Progress at last: The first of the two 20-foot container vans that left Woods Hole Oceanographic Institution in mid-February is offloaded alongside the R/V Melville in Punta Arenas’ Mardones dock.

Progress at last: The first of the two 20-foot container vans that left Woods Hole Oceanographic Institution in mid-February is offloaded alongside the R/V Melville in Punta Arenas’ Mardones dock. Click image for larger view and image credit.


Hurry Up...and Wait!

April 18, 2012

Chris German
Woods Hole Oceanographic Institution

We joined the ship around 8 am Wednesday morning.  By 9 am, we had confirmation that our vans full of gear were in port and ready to be delivered. This would mean we could unload some of the smaller boxes, the slide TowCam, and the Sentry out of their containers and then lift each system and their now partially emptied container vans aboard ship.  So far so good – the containers were expected at the ship within the hour. 

We settled down to other subtle niceties of being aboard, hooking up our computers to access email, working out where our cabins were going to be and that happily killed an hour.  One email from Donna (Chief Scientist) confirmed that she had missed her connection in Santiago by five minutes. So, instead of getting the early-morning flight to Punta Arenas, she would be catching the mid-morning flight and would be with us by mid-afternoon.  Meanwhile, still no containers. 

Some more calls ensued, we met with the Captain and he joined in the communications on our behalf, explaining that we needed to get the containers delivered so we could get to work. 

A New Development

Sentry (on the right) has already been slid out of its van far enough to be ready for a crane-lift aboard ship.  Now, TowCam is about to be pulled out of the left-hand van as Tim (yellow hat) and Greg (blue) look on. Note the shoulder-high size of the wheel for the 70-ton crane visible to the left of, and behind, the TowCam container – that’s a serious-sized piece of equipment!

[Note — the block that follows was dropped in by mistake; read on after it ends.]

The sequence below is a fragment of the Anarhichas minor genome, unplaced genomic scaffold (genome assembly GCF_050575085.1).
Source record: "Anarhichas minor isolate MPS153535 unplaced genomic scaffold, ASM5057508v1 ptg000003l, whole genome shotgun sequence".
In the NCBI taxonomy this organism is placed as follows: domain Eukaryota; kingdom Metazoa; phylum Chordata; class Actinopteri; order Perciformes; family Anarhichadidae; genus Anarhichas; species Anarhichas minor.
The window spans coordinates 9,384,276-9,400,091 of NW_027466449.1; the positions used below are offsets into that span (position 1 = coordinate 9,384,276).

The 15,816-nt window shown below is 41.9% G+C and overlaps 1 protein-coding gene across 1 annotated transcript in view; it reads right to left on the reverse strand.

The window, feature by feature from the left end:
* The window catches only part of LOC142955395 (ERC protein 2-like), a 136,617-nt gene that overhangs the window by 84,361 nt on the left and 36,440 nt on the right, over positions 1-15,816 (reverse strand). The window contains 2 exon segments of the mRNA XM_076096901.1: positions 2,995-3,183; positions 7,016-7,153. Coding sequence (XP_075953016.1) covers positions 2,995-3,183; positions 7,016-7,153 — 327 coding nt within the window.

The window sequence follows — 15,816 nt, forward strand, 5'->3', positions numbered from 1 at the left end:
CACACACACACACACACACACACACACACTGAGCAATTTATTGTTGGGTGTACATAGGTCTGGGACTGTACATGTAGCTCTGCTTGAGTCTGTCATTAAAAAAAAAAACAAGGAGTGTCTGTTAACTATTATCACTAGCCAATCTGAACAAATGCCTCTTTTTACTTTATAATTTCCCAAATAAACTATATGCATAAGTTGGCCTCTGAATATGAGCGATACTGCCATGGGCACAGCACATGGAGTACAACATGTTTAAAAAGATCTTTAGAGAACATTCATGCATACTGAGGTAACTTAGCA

Sentry (on the right) has already been slid out of its van far enough to be ready for a crane-lift aboard ship.  Now, TowCam is about to be pulled out of the left-hand van as Tim (yellow hat) and Greg (blue) look on. Note the shoulder-high size of the wheel for the 70-ton crane visible to the left of, and behind, the TowCam container – that’s a serious-sized piece of equipment! Click image for larger view and image credit.


Another hour passed, still no containers. Suddenly, it was 11:30 am and time for lunch.  Noon came around and a new development from discussions with the ship’s agent:  According to the paperwork accompanying the two 20-foot container vans from Woods Hole Oceanographic Institution, it was not permissible to unload any of the equipment from the containers on the dock before lifting them aboard ship.  But, getting the Sentry and TowCam out of the containers beforehand was necessary to make room for the equipment and their use on board the ship.  What to do?

Around 2 pm, Carl (Sentry Expedition Leader), our Captain, Dave, and me (as Donna’s stand in on behalf of the science party) went with the agent to the major container port, Mardones, on the outskirts of town (our ship had tied up at the smaller Prat port, a short walk from the old town of Punta Arenas).  On the way, we commented on the fantastic new development of promenade with sculptures, public exercise equipment, and striking ocean views all along the water front and the vast amount of work clearing up all the mud deposited by the extensive flooding Punta Arenas suffered recently. 

At Mardones, things resolved themselves happily, all while Dave, Carl and I were left waiting in the car.  After 10-15 minutes of discussions with “The Big Boss” at the port, it became clear that while our paperwork meant that we couldn’t do what we wanted all the while we were tied up at the Prat port, but that all would be just fine if we relocated and tied the ship up within the security perimeter of the larger Mardones port.